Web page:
Monday 13th June 2011

Westport would appear to be the perfect antidote to the intense hustle & bustle of London. A sleepy coastal town on the Connecticut coast, with beach lined inlets skirting tree lined expanses of green space. The number of lacrosse goals in gardens & kids running around with lacrosse sticks explains the historic dominance of the USA in the World Championships & shows what countries like Scotland would have to do to catch up with those countries putting schemes in place to get the primary school age kids playing on a regular basis.

The evening has been spent watching Game 6 of the Stanley Cup Finals & once again Vancouver struggle to cope with the physical approach adopted by the Bruins in the TD Arena & go down 5 – 2. Since my days spent in Whistler & Vancouver I have been an adopted Canuck fan & the record this year has been exceptional – I just hope that Game 7 back at Rogers Place sees the Canucks lift Sir Stanley.

The game for me was notable, however, for the incident that saw Mason Raymond leave the ice in the first minute of the 1st period.

Mason Raymond Injury

At first sight the injury was hauntingly reminiscent of the tackle that ended Thom Evans career against Wales in the 2010 Six Nations Rugby Championship. The fact that Raymond was driven into the immovable boards only serves to exacerbate the potential seriousness of the injury - but look at both on YouTube & you will see where I am coming from.

Thom Evans Interview (Injury incidence at 1min20secs )

The other major difference was the manner in which Thom was extracted from the field of play – on a spinal board, with care & attention being taken to immobilise his spine. Raymond was, however, left to 2 players to assist him off the ice, one under each shoulder, with his legs visibly struggling to cope with his body weight.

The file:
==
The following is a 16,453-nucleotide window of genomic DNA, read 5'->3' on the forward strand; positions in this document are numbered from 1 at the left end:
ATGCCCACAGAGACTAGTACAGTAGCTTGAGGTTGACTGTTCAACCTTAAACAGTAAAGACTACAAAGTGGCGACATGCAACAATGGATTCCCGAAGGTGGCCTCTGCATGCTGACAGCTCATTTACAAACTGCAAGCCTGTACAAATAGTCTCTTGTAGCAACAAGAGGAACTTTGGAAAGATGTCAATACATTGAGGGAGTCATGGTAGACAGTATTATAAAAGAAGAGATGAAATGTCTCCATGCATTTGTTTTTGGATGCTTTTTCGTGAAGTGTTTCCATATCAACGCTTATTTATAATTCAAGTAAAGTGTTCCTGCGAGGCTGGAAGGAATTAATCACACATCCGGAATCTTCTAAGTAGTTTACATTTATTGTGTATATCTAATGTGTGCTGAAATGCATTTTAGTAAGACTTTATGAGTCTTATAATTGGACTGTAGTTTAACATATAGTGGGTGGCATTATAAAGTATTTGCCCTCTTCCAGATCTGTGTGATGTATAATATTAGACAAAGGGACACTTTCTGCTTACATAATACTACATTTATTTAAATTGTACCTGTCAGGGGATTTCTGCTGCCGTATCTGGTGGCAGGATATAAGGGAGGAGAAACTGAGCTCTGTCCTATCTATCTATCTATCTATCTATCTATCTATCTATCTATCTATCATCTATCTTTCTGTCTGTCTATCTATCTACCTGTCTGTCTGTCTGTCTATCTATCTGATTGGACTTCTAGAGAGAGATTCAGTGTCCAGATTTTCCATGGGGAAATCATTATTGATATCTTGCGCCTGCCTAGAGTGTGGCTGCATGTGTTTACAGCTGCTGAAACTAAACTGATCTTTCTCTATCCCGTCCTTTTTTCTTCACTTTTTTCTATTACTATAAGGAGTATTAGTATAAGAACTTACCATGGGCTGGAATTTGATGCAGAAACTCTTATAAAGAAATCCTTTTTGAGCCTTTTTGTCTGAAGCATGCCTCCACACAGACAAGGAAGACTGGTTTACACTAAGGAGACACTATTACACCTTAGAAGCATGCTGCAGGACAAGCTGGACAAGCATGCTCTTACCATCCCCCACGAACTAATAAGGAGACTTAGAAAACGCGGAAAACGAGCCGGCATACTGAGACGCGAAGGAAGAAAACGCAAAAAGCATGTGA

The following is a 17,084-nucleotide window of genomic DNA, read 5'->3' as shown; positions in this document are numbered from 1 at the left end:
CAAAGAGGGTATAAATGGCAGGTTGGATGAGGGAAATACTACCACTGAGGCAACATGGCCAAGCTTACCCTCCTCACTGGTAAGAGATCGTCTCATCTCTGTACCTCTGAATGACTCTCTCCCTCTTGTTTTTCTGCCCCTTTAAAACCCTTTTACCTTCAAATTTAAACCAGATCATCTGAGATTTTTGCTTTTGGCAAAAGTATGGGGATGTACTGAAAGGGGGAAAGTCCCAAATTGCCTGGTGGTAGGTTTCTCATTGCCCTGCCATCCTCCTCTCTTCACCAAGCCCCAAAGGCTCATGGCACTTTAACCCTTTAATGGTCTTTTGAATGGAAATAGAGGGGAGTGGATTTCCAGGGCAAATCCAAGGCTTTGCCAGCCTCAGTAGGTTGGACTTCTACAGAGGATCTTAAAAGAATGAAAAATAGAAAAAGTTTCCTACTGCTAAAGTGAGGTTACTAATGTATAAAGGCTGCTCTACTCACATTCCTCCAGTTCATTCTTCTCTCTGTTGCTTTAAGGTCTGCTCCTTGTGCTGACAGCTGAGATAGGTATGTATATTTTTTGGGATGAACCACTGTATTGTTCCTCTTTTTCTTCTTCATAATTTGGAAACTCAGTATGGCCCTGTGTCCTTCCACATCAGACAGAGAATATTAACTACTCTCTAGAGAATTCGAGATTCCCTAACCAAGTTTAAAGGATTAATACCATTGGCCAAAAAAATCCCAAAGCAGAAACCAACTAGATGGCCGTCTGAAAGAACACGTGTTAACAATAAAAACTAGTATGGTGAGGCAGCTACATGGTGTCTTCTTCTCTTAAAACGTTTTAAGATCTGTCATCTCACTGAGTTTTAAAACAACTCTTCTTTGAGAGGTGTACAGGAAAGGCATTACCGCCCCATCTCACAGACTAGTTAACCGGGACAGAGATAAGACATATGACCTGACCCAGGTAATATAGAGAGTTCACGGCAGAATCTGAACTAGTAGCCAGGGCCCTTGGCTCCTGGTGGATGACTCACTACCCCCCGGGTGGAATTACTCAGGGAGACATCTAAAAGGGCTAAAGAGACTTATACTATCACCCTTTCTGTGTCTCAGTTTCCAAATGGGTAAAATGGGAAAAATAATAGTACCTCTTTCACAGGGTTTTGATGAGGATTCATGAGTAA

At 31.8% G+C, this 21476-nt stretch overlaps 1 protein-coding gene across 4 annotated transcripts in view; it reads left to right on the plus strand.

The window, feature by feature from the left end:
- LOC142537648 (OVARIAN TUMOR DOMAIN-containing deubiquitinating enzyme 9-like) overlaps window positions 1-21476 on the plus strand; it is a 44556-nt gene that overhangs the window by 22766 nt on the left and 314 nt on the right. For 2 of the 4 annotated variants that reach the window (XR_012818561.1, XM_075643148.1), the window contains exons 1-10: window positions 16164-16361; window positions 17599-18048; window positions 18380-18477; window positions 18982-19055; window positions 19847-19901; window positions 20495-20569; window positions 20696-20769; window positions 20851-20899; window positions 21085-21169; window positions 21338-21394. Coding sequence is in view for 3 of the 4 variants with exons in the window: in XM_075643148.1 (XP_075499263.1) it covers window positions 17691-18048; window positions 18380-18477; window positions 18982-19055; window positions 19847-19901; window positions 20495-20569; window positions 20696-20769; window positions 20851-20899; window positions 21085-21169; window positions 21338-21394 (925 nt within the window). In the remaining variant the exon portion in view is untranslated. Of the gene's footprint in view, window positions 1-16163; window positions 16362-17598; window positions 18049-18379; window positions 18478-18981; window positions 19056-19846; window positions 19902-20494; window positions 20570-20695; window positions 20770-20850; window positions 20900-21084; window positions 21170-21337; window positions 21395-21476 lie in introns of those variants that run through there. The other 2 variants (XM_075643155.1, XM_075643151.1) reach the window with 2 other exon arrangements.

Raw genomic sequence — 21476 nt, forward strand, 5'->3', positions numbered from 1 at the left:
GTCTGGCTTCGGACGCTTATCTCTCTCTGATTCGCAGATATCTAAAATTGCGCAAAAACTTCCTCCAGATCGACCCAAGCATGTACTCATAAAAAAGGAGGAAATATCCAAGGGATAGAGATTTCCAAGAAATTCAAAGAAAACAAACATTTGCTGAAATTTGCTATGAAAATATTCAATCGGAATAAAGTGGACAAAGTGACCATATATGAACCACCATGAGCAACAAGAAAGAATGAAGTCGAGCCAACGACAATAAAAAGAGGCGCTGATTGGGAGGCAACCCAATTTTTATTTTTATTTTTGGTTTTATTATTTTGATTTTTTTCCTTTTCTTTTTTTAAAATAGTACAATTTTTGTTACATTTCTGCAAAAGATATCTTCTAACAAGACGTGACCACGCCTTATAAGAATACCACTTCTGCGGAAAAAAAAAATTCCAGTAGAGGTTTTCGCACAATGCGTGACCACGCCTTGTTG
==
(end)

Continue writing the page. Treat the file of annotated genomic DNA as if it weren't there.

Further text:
Now before I go any further, I am not here to criticise fellow professionals & I clearly do not know the procedures & systems that the Canucks have in place to perform evacuations of potential spinal cord injuries. I am also clearly hypothesising that Raymond suffered a spinal injury & have yet to hear anything more about the incident other than he was taken to hospital after examination in the Canucks medical room.

What I am asking, however, is for you to look at the video footage of the injury & ask yourself, what would you have done? What systems do your team have in place to deal with similar incidents? How often do you practice spinal boarding players & is it almost second nature for you & your team to work together to achieve a safe conclusion to such a scenario?

Most sports trauma management courses require a refresher 3 years down the line but if that is all you rely on to keep you safe, can you really expect to slip into autopilot when all chaos is breaking loose around you?

When our team at Hearts took our course together I decided that frequency of practise was key to optimal performance & at random intervals at least once a month we took it in turns to be responsible to organise a “scramble” to extract an injured player from a training ground environment. We treated it like the real deal & with only one person knowing the background, more often than not we wouldn't realise we were in a drill for several minutes. But I go back to my questions & ask is once a month often enough...should we be training at this once a week?

Back with the same team we made it standard practice to debrief together afterwards (training drill or real-life incident), reflect on what we did well & where we could improve in the future. & believe me, you can always do better, but you always take more positives out of the performance after several run-throughs. You also then have to decide between yourselves, which techniques you actually use & do the methods of position manipulation change according to personal, according to the environment & according to the nature of the accident. If you have questions about your protocols, take the time to see what your sport's governing body publishes in their guidelines & what your professional body has to say on spinal injury extraction as well.

In the meantime, I hope I am wrong about the conclusion I jumped to when I saw the Raymond incident & hope that he doesn't have a spinal injury. In any case, I wish him a speedy recovery from afar whatever the injury that was sustained....& Go Canucks Go!

Australian Rugby Union Spinal Cord Management Guidelines -

NATA Guidelines for Management of Spinal Cord Injuries -

Bailes et al (2007) Management of Cervical Spine Injuries in Athletes

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